Since it is the time of year when people tend to make extra charitable contributions, we want to remind you of several important tax law provisions and general substantiation requirements that you should keep in mind.
Rules for clothing and household items:
To be deductible, clothing and household items must be in good condition or better. If you want to deduct over $500 of clothing or household items (e.g., furniture, furnishings, electronics, appliances, and linens) this does not have to meet this standard if you include a qualified appraisal of the item with the return. Donors must get a written acknowledgment from the charity for all gifts worth $250 or more, that includes, among other things, a description of the items contributed.
Guidelines for monetary donations:
To deduct any charitable donation of money, regardless of amount, a taxpayer must have a bank record or a written communication from the charity showing the name of the charity, the date, and amount of the contribution. Bank records include canceled checks, bank or credit union statements, and credit card statements. Bank or credit union statements should show the name of the charity, the date, and the amount paid. Credit card statements should show the name of the charity, the date, and the transaction posting date.
Donations of money include those made in cash, check, electronic funds transfer, credit card, and payroll deduction. For payroll deductions, the taxpayer should retain a pay stub, a Form W-2 wage statement, or other document furnished by the employer showing the total amount withheld for charity, along with the pledge card showing the name of the charity.
These requirements for monetary donations do not change or alter the long-standing requirement that a taxpayer obtain an acknowledgment from a charity for each deductible donation (either money or property) of $250 or more. However, one statement containing all of the required information may meet the requirements of both provisions.
Some additional reminders:
Contributions are deductible in the year made. Thus, donations charged to a credit card before the end of the year count for 2014 even if the credit card bill isn't paid until next year, and checks count for 2014 as long as they are mailed before the end of the year.
Only donations to qualified organizations are tax-deductible. IRS maintains a searchable online database that you can search by clicking here, which lists most organizations that are eligible to receive deductible contributions. In addition, churches, synagogues, temples, mosques and government agencies are eligible to receive deductible donations, even though they often are not listed in the database.
For individuals, only taxpayers who itemize their deductions on Form 1040 Schedule A can claim deductions for charitable contributions. Thus, individuals who choose the standard deduction are ineligible to claim the deduction.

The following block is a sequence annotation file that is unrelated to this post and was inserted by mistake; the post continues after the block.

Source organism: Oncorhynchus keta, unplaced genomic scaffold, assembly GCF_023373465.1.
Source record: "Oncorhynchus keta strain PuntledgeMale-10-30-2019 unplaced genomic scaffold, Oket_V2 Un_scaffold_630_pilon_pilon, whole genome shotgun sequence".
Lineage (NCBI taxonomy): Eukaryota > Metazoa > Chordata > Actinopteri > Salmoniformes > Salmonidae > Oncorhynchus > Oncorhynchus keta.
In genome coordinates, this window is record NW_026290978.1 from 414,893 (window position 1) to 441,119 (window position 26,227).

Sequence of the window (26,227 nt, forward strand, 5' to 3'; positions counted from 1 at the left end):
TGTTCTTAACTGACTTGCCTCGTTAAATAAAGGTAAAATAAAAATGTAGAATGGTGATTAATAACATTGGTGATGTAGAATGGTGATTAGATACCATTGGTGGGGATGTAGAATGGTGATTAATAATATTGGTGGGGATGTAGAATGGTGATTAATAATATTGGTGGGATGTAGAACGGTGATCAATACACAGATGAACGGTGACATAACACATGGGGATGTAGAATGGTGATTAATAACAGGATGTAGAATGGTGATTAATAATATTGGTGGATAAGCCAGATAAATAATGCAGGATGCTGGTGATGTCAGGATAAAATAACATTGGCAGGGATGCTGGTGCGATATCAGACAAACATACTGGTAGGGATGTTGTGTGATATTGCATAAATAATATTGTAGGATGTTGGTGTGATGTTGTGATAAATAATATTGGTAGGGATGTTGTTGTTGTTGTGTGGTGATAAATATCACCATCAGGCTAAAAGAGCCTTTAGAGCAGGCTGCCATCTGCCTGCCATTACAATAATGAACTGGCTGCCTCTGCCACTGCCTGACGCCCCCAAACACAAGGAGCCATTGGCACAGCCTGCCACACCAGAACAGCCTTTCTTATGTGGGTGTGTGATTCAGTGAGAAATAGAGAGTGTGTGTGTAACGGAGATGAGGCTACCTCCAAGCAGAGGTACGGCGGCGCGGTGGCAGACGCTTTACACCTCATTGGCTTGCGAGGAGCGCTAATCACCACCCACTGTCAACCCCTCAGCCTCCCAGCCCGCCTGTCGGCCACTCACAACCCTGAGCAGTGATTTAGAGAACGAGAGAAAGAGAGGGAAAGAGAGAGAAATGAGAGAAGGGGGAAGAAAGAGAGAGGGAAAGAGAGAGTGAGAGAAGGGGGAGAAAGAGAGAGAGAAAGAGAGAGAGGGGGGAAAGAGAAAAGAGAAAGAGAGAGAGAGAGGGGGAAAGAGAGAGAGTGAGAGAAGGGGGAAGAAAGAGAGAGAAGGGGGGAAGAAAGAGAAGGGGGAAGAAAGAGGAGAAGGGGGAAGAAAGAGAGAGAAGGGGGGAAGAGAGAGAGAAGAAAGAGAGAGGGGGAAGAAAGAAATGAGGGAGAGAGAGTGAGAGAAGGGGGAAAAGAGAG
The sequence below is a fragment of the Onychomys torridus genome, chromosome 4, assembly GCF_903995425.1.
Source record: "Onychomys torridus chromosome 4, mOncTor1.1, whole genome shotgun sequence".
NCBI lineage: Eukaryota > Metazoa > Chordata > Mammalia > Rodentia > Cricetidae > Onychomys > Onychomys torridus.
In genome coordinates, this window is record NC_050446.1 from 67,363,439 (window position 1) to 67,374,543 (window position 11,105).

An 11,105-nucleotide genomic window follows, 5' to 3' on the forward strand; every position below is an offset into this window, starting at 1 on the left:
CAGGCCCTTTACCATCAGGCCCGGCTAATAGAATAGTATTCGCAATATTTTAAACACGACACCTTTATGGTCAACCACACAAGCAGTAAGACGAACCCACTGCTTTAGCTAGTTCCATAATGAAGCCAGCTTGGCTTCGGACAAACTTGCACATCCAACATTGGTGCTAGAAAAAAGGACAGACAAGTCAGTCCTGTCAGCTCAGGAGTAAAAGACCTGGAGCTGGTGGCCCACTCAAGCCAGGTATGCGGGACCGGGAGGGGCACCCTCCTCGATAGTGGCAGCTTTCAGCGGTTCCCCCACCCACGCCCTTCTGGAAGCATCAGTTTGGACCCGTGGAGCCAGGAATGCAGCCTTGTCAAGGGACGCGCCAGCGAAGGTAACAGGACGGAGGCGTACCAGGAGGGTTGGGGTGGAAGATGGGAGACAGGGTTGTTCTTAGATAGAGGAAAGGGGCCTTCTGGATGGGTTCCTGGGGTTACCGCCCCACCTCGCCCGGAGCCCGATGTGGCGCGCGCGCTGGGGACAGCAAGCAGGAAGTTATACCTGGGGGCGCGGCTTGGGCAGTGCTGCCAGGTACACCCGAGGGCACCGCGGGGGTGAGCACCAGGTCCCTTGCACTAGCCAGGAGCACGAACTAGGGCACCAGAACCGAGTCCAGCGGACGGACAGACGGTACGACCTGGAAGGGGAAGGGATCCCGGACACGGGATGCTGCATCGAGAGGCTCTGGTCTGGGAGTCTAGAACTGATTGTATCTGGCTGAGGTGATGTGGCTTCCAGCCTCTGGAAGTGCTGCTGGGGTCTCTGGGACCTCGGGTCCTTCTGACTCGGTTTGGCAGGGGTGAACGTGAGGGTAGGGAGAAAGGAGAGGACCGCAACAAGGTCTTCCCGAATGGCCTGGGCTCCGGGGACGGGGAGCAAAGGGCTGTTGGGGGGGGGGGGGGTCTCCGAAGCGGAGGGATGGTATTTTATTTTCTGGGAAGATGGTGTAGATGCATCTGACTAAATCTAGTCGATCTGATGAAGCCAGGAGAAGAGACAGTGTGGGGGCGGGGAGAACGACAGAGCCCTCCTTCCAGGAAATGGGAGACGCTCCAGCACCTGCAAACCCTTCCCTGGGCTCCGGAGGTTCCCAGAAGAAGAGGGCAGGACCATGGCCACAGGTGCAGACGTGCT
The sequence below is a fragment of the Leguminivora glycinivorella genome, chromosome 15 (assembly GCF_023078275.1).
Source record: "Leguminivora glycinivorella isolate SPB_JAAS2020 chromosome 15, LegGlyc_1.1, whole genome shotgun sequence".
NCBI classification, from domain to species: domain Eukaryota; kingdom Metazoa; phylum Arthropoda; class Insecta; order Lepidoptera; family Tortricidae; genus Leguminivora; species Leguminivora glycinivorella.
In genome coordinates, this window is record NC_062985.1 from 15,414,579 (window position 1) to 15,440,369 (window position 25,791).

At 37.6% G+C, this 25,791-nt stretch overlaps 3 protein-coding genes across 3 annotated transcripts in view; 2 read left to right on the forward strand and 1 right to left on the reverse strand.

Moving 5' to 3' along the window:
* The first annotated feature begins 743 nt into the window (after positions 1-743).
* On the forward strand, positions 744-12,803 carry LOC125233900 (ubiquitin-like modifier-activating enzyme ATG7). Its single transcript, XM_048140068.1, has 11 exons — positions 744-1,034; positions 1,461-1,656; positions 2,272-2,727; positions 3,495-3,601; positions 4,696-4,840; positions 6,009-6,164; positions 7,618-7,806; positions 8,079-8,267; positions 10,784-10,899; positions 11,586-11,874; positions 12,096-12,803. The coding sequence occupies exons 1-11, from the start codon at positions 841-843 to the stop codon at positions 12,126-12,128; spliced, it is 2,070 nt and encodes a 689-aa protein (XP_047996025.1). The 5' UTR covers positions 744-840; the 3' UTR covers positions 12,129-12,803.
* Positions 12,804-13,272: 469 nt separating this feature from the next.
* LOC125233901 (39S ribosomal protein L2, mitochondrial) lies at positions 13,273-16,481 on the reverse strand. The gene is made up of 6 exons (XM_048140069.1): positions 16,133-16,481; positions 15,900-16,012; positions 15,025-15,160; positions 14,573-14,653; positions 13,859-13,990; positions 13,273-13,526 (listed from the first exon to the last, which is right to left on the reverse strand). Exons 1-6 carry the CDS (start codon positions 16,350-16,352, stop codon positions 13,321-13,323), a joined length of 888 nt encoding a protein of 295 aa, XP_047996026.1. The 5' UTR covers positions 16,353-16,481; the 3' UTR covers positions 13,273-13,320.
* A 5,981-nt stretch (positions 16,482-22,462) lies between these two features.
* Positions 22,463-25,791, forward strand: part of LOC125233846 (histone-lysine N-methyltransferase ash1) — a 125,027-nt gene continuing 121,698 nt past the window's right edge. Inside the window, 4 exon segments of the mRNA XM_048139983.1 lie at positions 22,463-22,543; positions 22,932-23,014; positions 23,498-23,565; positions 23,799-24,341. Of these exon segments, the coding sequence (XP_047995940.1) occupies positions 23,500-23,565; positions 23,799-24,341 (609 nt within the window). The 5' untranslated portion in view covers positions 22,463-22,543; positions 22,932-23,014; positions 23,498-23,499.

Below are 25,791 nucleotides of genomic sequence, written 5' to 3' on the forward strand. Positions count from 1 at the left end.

For all donations of property, including clothing and household items, the taxpayer should get from the charity a receipt that includes the name of the charity, date of the contribution, and a reasonably-detailed description of the donated property. If a donation is left at a charity's unattended drop site, the taxpayer should keep a written record of the donation that includes this information, as well as the fair market value of the property at the time of the donation and the method used to determine that value.
The deduction for a car, boat or airplane donated to charity is usually limited to the gross proceeds from its sale. This rule applies if the claimed value is more than $500. Form 1098-C, or a similar statement, must be provided to the donor by the organization and attached to the donor's tax return.
If the amount of a taxpayer's deduction for all noncash contributions is over $500, a properly-completed Form 8283 must be submitted with the tax return.
Disclaimer: The items included in the Tax Tip Tuesday Video Blog are informational only and are not meant as tax advice. Consult with your tax advisor to determine how any item applies to your situation. IRS Circular 230 disclosure: To ensure compliance with requirements imposed by the IRS, we inform you that any U.S. federal tax advise contained in this communication (including any attachments) is not intended or written to be used, and cannot be used, for the purpose of (i) avoiding penalties under the Internal Revenue Code or (ii) promoting, marketing or recommending to another party any transaction or matter addressed herein